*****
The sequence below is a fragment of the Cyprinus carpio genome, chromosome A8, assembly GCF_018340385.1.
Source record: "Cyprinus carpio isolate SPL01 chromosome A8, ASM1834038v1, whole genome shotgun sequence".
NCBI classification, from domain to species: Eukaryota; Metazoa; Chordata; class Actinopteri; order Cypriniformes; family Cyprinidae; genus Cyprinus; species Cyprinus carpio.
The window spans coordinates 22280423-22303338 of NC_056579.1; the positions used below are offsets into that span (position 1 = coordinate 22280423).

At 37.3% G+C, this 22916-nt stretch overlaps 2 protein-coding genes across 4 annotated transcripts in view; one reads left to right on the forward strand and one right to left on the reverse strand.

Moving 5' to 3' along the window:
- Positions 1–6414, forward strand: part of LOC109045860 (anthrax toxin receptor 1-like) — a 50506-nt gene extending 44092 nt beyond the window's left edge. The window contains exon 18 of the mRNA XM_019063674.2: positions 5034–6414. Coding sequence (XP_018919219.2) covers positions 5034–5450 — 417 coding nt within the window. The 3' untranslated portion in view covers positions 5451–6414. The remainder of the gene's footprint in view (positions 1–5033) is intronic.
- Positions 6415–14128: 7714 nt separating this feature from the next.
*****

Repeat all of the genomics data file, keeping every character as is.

The sequence below is a fragment of the Cyprinus carpio genome, chromosome A8, assembly GCF_018340385.1.
Source record: "Cyprinus carpio isolate SPL01 chromosome A8, ASM1834038v1, whole genome shotgun sequence".
NCBI classification, from domain to species: Eukaryota; Metazoa; Chordata; class Actinopteri; order Cypriniformes; family Cyprinidae; genus Cyprinus; species Cyprinus carpio.
The window spans coordinates 22280423-22303338 of NC_056579.1; the positions used below are offsets into that span (position 1 = coordinate 22280423).

At 37.3% G+C, this 22916-nt stretch overlaps 2 protein-coding genes across 4 annotated transcripts in view; one reads left to right on the forward strand and one right to left on the reverse strand.

Moving 5' to 3' along the window:
- Positions 1–6414, forward strand: part of LOC109045860 (anthrax toxin receptor 1-like) — a 50506-nt gene extending 44092 nt beyond the window's left edge. The window contains exon 18 of the mRNA XM_019063674.2: positions 5034–6414. Coding sequence (XP_018919219.2) covers positions 5034–5450 — 417 coding nt within the window. The 3' untranslated portion in view covers positions 5451–6414. The remainder of the gene's footprint in view (positions 1–5033) is intronic.
- Positions 6415–14128: 7714 nt separating this feature from the next.